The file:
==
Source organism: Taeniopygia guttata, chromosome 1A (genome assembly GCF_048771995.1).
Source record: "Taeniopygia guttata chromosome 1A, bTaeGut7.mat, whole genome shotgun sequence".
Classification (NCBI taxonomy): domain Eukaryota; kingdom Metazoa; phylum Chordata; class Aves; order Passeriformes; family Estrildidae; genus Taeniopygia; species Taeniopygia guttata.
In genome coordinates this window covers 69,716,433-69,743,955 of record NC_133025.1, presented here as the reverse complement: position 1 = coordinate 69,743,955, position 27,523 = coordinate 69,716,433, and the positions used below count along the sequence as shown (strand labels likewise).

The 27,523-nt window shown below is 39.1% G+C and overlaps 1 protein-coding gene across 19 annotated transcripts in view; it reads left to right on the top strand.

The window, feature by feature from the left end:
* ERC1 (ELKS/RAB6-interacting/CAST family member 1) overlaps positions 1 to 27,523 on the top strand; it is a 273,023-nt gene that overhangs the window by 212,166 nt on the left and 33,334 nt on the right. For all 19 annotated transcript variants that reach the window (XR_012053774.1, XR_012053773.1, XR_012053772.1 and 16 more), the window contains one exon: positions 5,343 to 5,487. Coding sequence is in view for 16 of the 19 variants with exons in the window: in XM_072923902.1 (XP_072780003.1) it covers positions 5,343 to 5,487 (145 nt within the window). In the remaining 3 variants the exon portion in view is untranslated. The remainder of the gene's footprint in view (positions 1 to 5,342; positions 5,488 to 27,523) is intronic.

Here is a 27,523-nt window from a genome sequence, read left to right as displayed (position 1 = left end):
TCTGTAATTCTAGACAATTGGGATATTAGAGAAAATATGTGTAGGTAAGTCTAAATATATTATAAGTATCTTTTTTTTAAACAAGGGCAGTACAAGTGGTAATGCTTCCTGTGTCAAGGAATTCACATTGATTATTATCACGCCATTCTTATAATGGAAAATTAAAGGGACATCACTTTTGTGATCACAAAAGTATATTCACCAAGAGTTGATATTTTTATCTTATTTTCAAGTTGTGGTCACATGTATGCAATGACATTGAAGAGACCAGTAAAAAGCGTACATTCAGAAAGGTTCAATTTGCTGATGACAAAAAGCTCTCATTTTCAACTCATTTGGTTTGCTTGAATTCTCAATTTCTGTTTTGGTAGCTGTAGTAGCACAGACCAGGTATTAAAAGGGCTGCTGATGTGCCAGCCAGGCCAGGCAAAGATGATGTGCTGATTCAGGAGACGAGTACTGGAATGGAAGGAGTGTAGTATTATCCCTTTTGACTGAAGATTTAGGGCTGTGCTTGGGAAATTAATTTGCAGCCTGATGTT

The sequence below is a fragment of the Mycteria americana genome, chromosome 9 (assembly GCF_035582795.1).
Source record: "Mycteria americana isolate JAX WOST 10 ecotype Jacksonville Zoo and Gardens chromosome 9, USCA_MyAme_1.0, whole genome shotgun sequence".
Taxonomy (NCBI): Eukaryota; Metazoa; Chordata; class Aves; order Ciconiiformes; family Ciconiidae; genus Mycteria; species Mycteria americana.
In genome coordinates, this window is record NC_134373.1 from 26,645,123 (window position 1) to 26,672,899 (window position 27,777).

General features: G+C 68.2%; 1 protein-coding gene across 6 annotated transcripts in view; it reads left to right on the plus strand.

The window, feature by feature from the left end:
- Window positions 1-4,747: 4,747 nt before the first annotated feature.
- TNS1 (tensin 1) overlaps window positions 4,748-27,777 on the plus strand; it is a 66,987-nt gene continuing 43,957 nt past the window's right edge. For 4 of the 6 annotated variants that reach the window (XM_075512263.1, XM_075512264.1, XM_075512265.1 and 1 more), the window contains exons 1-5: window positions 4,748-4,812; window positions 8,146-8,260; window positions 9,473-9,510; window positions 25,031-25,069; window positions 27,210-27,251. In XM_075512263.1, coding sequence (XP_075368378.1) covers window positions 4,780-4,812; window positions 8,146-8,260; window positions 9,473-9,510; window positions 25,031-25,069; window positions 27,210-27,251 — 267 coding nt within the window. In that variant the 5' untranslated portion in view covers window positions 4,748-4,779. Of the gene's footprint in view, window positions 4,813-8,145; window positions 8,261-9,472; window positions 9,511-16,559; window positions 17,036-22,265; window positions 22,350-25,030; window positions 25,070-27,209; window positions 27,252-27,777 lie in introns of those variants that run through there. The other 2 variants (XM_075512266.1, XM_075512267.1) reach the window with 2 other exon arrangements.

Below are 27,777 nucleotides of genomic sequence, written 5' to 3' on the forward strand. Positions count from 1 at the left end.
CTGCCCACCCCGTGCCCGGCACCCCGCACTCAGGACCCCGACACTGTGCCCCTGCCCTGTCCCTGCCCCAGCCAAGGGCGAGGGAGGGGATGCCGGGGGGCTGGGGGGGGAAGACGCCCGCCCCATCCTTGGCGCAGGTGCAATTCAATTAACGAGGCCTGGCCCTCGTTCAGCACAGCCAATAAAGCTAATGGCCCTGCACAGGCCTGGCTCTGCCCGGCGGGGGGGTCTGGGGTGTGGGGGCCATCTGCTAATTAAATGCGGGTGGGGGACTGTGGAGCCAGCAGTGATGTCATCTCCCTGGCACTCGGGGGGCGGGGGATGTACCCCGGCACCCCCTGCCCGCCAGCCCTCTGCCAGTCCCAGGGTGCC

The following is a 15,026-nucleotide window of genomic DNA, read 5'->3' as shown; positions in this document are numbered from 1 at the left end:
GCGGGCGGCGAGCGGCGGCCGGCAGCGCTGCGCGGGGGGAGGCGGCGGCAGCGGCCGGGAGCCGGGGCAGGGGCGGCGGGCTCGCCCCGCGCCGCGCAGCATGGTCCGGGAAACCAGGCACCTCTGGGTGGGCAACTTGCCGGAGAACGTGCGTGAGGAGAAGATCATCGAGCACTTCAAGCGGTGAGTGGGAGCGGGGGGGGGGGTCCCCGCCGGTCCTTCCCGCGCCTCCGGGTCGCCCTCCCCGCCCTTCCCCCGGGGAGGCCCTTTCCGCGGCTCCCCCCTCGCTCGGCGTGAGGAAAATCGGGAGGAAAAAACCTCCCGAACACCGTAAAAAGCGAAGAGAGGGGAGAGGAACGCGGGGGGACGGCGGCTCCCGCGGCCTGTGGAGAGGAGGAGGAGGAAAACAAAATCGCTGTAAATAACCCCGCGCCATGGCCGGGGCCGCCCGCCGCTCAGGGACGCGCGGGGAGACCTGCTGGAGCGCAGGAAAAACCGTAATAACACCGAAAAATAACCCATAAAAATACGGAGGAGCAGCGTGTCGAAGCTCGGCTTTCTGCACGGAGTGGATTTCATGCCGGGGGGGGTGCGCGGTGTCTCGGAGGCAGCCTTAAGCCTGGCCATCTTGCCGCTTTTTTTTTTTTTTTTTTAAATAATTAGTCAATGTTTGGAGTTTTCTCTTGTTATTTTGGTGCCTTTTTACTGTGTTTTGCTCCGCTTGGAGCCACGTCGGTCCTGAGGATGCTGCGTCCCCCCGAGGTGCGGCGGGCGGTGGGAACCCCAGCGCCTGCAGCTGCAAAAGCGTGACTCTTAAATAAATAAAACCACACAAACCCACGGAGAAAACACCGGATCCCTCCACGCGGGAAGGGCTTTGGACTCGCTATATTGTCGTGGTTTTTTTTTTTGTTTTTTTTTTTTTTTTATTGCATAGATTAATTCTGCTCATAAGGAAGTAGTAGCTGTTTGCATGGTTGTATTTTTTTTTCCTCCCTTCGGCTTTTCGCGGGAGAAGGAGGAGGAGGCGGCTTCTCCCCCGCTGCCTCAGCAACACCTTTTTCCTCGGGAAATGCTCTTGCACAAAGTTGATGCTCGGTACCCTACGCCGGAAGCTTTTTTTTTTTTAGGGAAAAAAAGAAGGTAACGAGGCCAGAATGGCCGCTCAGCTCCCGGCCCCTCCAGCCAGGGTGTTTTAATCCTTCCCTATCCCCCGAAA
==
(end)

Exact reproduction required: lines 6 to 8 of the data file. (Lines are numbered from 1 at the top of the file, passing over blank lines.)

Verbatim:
The window, feature by feature from the left end:
* ERC1 (ELKS/RAB6-interacting/CAST family member 1) overlaps positions 1 to 27,523 on the top strand; it is a 273,023-nt gene that overhangs the window by 212,166 nt on the left and 33,334 nt on the right. For all 19 annotated transcript variants that reach the window (XR_012053774.1, XR_012053773.1, XR_012053772.1 and 16 more), the window contains one exon: positions 5,343 to 5,487. Coding sequence is in view for 16 of the 19 variants with exons in the window: in XM_072923902.1 (XP_072780003.1) it covers positions 5,343 to 5,487 (145 nt within the window). In the remaining 3 variants the exon portion in view is untranslated. The remainder of the gene's footprint in view (positions 1 to 5,342; positions 5,488 to 27,523) is intronic.

Here is a 27,523-nt window from a genome sequence, read left to right as displayed (position 1 = left end):